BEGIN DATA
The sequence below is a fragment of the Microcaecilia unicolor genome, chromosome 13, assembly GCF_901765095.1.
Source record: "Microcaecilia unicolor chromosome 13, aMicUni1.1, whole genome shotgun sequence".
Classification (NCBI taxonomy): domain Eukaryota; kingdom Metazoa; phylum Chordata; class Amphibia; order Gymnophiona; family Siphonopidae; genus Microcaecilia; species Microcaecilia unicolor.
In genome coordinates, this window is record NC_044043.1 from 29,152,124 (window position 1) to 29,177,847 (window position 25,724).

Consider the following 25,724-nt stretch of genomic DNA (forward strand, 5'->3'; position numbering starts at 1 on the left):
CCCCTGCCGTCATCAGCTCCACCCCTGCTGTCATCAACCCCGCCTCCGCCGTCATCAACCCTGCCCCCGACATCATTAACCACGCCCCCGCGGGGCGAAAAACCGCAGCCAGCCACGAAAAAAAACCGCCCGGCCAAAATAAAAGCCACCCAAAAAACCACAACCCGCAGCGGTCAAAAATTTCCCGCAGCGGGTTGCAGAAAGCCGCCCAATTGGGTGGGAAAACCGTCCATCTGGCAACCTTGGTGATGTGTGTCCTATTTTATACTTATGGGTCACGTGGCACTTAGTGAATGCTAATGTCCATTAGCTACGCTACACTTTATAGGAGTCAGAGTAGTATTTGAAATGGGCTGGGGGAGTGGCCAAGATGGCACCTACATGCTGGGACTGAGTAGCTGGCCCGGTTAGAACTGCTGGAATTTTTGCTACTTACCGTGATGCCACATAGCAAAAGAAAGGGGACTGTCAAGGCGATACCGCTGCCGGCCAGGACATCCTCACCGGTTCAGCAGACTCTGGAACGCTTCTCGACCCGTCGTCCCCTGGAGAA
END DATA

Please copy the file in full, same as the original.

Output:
The sequence below is a fragment of the Microcaecilia unicolor genome, chromosome 13, assembly GCF_901765095.1.
Source record: "Microcaecilia unicolor chromosome 13, aMicUni1.1, whole genome shotgun sequence".
Classification (NCBI taxonomy): domain Eukaryota; kingdom Metazoa; phylum Chordata; class Amphibia; order Gymnophiona; family Siphonopidae; genus Microcaecilia; species Microcaecilia unicolor.
In genome coordinates, this window is record NC_044043.1 from 29,152,124 (window position 1) to 29,177,847 (window position 25,724).

Consider the following 25,724-nt stretch of genomic DNA (forward strand, 5'->3'; position numbering starts at 1 on the left):
CCCCTGCCGTCATCAGCTCCACCCCTGCTGTCATCAACCCCGCCTCCGCCGTCATCAACCCTGCCCCCGACATCATTAACCACGCCCCCGCGGGGCGAAAAACCGCAGCCAGCCACGAAAAAAAACCGCCCGGCCAAAATAAAAGCCACCCAAAAAACCACAACCCGCAGCGGTCAAAAATTTCCCGCAGCGGGTTGCAGAAAGCCGCCCAATTGGGTGGGAAAACCGTCCATCTGGCAACCTTGGTGATGTGTGTCCTATTTTATACTTATGGGTCACGTGGCACTTAGTGAATGCTAATGTCCATTAGCTACGCTACACTTTATAGGAGTCAGAGTAGTATTTGAAATGGGCTGGGGGAGTGGCCAAGATGGCACCTACATGCTGGGACTGAGTAGCTGGCCCGGTTAGAACTGCTGGAATTTTTGCTACTTACCGTGATGCCACATAGCAAAAGAAAGGGGACTGTCAAGGCGATACCGCTGCCGGCCAGGACATCCTCACCGGTTCAGCAGACTCTGGAACGCTTCTCGACCCGTCGTCCCCTGGAGAA